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Test Bench:Carvin StudioMate SM162 Audio Mixer

Test Bench:Carvin StudioMate SM162 Audio Mixer

Carvin StudioMate SM162 Audio Mixer

$495
Carvin Corporation
12340 World Trade Drive
San Diego, CA 92128-3742
(800) 854-2235
www.carvin.com

There comes a time in every video editor's life when a realization occurs: a good video production environment requires more than just quality, affordable video gear it also requires quality, affordable audio gear. Realizing this, companies like Mackie, Nady and Carvin have made the attempt to offer audio mixers that perform well, offer a number of useful features, and don't put too much of a hurt on the pocketbook.

Carvin's StudioMate SM162 16-channel stereo mixer is a viable contender in this growing marketplace. We had high hopes when we heard of this mixer, because Carvin, a serious player in the musical instrument and audio production marketplaces, seldom fails to impress in the bang-per-buck department. Intended for a wide range of applications from video editing and production solutions to home audio recording and live sound-reinforcement applications, the SM162 combines versatility, solid performance, compact design and ease of use, with a price tag that's far below what you might expect.

To test the SM162, we staged a video shoot of a live performance that utilized two phantom-powered condenser microphones arranged in a stereo pair configuration, a wireless lav microphone and a CD player for background music on the RCA Tape inputs. Also connected to the mixer were a pair of headphones and an Alesis Microverb reverberation unit on the effects send channel. The stereo output of the mixer was then sent via two balanced audio cables to the XLR inputs of a Sony DSR-200 Professional DVCAM camcorder.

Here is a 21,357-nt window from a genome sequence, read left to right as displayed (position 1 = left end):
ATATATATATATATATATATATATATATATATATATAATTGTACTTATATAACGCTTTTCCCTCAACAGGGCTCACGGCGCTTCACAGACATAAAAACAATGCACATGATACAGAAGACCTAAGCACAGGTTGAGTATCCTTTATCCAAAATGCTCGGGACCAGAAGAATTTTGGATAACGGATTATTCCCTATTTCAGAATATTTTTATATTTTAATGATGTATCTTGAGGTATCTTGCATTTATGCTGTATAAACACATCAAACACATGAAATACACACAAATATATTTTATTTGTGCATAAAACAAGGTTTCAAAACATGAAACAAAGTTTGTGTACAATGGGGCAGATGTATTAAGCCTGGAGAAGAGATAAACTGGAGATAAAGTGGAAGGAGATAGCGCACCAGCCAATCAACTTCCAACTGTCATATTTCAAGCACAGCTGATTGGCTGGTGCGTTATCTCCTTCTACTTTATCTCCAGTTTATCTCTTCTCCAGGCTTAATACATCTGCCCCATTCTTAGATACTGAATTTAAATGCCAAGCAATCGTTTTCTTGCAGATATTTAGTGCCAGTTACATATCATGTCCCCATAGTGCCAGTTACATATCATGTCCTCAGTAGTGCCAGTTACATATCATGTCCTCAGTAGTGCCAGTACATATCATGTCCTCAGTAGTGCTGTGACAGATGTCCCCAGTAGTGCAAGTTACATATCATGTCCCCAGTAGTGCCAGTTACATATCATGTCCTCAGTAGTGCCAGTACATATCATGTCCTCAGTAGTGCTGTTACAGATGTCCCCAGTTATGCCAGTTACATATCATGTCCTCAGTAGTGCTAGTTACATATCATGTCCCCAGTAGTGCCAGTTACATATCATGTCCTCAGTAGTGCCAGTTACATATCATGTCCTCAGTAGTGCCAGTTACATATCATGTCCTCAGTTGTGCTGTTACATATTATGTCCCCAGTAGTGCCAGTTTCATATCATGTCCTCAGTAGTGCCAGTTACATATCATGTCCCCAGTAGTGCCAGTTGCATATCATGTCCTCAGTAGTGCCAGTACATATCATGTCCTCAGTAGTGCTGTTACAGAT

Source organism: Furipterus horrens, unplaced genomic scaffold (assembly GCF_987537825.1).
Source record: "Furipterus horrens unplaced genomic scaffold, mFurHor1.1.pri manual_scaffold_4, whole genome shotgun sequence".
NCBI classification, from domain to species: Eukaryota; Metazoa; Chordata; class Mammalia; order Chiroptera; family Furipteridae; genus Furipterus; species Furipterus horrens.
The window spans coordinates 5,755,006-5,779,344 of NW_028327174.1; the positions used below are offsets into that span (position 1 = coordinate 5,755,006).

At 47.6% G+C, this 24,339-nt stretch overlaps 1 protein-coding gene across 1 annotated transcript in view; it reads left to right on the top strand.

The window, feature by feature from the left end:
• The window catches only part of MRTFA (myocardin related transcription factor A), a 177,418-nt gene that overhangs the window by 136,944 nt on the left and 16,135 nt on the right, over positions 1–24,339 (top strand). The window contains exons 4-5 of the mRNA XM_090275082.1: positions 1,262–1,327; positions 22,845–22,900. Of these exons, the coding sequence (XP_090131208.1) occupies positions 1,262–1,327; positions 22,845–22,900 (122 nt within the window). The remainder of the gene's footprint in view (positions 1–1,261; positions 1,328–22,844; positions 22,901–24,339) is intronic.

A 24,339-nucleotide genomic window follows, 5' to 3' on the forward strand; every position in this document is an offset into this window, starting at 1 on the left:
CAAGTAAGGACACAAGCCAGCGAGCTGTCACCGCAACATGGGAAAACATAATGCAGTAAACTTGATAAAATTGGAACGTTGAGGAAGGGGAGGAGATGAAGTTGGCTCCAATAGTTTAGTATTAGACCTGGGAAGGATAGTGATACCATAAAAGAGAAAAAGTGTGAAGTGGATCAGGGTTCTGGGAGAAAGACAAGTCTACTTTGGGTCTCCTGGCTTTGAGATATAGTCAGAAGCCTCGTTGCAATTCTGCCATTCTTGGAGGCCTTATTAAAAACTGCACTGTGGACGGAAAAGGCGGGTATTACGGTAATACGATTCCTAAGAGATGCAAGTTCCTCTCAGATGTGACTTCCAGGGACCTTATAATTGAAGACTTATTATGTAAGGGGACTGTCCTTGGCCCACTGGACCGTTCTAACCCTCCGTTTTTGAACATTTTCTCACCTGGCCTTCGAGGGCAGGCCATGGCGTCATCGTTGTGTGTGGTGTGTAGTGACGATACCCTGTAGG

First Looks
At first glance, the SM162 looks fairly conventional. While it seems to share many visible traits with other inexpensive mixers in its classlike (e.g. cheap-looking knobs, pots and flimsy-appearing XLR input jacks) the actual performance of the above mentioned components was more than adequate. The input jacks, for example, turned out to provide a snug, secure fit, and the control knobs gave just enough resistance for good tactile response. Also, the active circuitry behind each equalization control knob provides smooth, inaudible operation, unlike the passive circuits often used on cheaper audio gear. The buttons, LEDs, RCA jacks and other essential components of the mixer's operation also performed well. The mixer physically wobbled a bit on a flat surface, but this was really only a very minor annoyance.

If you're a videographer who has tried setting up an audio mixer in your production or editing ensemble, but were confused by the number of esoteric features offered and the amount of information provided in small print all over the mixing board's surface, then the SM162's simple, straightforward approach will please you. Only essential information appears on the board, making the SM162 very easy to operate. Kudos to the designers who planned the look, feel and operation of the SM162.